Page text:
Will Egypt church bombings affect its tourism surge?
Egypt's inbound tourism fell in 2016 to 5.3 million tourists—down from 9.3 million in 2015—after Russia and Britain halted their flights because of the fall of the Russian plane in October 2015.
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The Egyptian Tourist Authority (ETA) has sent a list of touristic events in April to the Egyptian Travel Agencies Association.
An official with the ETA said that the Egyptian tourism sector will take part in 25 events in Egypt and abroad.
He stressed that the ETA is embarking on a new chapter of cooperation with the private sector, which has shown promising results in tourist inflow in the first three months of 2017.
He pointed out that number of tourists has increased by 20%, compared to the same period in 2016.
Inbound tourism fell in 2016 to 5.3 million tourists—down from 9.3 million in 2015—after Russia and Britain halted their flights because of the fall of the Metro Jet airliner in October 2015.
Read more: Egypt's Inflation Surge Begins To Slow
The ETA is operating on two scenarios: the first is Russia continuing to suspend its flights to Egypt, while Britain continues its suspension of travel to Sharm El Sheikh. In this case, the ETA aims to reach at least 7 million tourists in 2017.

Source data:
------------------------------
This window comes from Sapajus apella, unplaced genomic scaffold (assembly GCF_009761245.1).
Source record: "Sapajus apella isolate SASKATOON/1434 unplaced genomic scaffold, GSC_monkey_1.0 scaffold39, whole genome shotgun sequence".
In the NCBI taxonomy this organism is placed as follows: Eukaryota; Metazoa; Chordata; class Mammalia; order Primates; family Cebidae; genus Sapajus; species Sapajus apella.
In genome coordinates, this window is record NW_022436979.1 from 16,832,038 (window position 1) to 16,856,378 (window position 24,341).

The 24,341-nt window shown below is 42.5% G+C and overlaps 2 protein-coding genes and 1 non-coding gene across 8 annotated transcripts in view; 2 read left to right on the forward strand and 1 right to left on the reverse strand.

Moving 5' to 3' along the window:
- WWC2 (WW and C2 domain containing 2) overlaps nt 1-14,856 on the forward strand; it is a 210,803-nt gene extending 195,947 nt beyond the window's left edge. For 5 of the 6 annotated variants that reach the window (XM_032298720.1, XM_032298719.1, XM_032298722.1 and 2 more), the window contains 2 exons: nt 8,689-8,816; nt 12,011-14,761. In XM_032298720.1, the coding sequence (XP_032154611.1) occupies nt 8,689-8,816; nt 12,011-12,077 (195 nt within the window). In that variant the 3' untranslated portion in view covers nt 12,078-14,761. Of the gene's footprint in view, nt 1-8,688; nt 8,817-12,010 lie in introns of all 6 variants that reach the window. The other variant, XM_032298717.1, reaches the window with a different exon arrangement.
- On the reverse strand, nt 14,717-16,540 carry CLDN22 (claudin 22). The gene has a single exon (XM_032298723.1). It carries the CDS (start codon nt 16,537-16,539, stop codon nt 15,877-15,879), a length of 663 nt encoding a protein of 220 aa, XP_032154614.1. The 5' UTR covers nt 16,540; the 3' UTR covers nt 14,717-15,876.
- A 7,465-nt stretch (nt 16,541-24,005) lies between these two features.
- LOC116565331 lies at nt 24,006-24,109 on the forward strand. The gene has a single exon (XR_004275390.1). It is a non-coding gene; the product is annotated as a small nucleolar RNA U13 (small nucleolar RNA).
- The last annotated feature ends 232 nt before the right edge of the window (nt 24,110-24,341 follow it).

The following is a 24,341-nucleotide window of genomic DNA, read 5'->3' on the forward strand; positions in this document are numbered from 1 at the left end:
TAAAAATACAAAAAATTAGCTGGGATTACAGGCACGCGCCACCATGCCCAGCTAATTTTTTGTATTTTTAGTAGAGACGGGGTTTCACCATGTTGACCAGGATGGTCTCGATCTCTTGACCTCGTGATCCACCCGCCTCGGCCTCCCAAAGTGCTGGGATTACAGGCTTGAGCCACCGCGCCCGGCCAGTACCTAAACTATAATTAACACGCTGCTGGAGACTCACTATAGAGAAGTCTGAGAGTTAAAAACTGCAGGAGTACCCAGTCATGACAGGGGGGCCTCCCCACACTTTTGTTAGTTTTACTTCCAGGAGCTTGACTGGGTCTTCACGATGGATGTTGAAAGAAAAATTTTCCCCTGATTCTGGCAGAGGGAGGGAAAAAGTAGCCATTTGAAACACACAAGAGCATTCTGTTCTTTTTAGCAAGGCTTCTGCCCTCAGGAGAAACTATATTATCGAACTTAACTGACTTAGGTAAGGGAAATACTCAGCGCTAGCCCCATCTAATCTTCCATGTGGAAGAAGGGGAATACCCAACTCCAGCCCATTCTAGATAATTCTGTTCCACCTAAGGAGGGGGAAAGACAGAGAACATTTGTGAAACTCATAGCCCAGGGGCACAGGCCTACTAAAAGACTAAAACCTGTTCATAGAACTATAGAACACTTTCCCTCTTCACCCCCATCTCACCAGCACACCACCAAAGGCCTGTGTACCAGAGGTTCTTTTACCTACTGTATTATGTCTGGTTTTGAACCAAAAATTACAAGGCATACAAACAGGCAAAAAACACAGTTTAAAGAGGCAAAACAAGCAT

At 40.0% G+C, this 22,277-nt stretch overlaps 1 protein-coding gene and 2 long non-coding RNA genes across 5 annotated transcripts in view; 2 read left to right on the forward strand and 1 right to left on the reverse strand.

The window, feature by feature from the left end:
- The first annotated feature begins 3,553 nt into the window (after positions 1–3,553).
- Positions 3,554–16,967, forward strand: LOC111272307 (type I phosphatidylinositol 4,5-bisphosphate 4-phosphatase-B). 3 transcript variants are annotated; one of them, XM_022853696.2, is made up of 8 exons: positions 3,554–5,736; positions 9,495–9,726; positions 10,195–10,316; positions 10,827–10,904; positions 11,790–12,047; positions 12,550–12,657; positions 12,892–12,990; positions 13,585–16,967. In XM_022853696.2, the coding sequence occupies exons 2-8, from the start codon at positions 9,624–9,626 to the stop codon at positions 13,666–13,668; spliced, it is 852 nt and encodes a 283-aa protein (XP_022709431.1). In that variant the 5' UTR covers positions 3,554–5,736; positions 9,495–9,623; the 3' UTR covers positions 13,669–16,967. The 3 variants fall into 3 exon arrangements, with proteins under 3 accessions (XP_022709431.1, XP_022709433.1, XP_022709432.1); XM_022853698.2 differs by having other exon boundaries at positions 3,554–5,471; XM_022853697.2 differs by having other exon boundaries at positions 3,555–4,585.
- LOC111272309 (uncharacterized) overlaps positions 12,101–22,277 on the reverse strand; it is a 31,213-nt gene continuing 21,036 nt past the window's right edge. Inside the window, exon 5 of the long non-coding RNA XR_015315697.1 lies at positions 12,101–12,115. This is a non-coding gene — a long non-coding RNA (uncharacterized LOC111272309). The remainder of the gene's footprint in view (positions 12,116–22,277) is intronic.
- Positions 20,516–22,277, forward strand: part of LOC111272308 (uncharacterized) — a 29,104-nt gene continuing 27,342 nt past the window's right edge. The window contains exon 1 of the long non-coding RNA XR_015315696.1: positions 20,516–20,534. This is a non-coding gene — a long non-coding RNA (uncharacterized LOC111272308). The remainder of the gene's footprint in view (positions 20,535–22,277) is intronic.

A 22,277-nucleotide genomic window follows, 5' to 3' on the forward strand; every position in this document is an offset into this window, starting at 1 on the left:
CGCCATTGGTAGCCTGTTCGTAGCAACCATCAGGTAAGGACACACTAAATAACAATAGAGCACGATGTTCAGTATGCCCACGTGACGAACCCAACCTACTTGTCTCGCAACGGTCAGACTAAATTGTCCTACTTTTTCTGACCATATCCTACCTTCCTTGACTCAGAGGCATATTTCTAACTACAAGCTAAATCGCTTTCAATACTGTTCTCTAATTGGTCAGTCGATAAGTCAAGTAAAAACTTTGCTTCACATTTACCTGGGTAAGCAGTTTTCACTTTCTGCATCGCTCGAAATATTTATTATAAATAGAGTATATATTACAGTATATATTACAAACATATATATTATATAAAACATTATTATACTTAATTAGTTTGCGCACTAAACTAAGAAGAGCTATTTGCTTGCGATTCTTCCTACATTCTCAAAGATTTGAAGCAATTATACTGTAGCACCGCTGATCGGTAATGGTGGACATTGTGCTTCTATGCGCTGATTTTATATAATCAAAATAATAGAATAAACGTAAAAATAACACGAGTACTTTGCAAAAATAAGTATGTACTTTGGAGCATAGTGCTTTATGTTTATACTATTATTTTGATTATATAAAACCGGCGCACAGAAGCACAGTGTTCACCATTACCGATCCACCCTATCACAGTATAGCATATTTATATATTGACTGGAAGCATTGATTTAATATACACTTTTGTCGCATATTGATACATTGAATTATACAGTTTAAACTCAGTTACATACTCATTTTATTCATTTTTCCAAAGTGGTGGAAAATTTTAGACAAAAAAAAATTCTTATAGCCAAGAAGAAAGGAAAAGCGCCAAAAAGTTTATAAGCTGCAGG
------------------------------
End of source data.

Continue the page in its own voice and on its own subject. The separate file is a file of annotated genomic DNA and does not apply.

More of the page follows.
But if both countries resume their flights to Egypt, the ETA official expected the growth to be at 100%, reaching 10.5 million tourists, up from 5.3 million last year.
The source said that the improvement will not be limited to the number of tourists, but would rather take into consideration the average spending per day, which declined to $50 per person last year and is expected to reach $70 per person this year.
Tarek Adhma, a member of the ETA, said that the recent rapprochement between Egypt and European leaders, along with the recent presidential visit to the US, will push the growth of the tourism sector.
He said that recent tensions in Turkish-European relations will be for the benefit of Egypt, noting that Spanish hotels are saturated even though their prices were higher than usual, which prompted European tour operators to seek another low-cost destination, which Egypt can provide.
He said that European tour operators will pose pressure on their governments to lift travel warnings to Egypt.
The head of the Tourism Investors Association in South Sinai, Hisham Ali, said that the tourist inflow from Europe over the past few days was better than the same period last year.
Ali added that inflow from Germany is expected to increase during Easter, along with inflows from Arab countries—especially Jordan.
The source at the ETA said that the government is working to attract tourism from East and South Asian countries, especially from Japan and India.
He pointed out that the Red Sea area, Sharm El Sheikh, and Cairo will be the most attractive destinations to tourists.
By Abdel Razek Al-Shuwekhi
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